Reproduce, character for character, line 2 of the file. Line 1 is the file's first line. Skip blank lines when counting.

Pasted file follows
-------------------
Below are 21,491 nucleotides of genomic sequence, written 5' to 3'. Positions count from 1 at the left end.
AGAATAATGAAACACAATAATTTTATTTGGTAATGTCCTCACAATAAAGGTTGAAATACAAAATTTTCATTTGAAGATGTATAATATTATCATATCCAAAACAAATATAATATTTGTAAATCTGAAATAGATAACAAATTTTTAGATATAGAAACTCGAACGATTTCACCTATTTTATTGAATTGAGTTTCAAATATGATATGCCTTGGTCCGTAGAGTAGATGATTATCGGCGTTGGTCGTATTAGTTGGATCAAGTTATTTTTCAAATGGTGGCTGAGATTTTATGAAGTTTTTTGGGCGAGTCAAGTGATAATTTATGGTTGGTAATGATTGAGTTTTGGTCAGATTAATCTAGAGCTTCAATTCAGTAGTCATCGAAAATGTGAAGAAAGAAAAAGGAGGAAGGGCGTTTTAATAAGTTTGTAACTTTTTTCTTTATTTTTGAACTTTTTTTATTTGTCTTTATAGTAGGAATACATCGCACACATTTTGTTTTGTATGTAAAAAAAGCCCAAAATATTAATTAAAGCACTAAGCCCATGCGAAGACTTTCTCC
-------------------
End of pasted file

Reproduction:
AGAATAATGAAACACAATAATTTTATTTGGTAATGTCCTCACAATAAAGGTTGAAATACAAAATTTTCATTTGAAGATGTATAATATTATCATATCCAAAACAAATATAATATTTGTAAATCTGAAATAGATAACAAATTTTTAGATATAGAAACTCGAACGATTTCACCTATTTTATTGAATTGAGTTTCAAATATGATATGCCTTGGTCCGTAGAGTAGATGATTATCGGCGTTGGTCGTATTAGTTGGATCAAGTTATTTTTCAAATGGTGGCTGAGATTTTATGAAGTTTTTTGGGCGAGTCAAGTGATAATTTATGGTTGGTAATGATTGAGTTTTGGTCAGATTAATCTAGAGCTTCAATTCAGTAGTCATCGAAAATGTGAAGAAAGAAAAAGGAGGAAGGGCGTTTTAATAAGTTTGTAACTTTTTTCTTTATTTTTGAACTTTTTTTATTTGTCTTTATAGTAGGAATACATCGCACACATTTTGTTTTGTATGTAAAAAAAGCCCAAAATATTAATTAAAGCACTAAGCCCATGCGAAGACTTTCTCC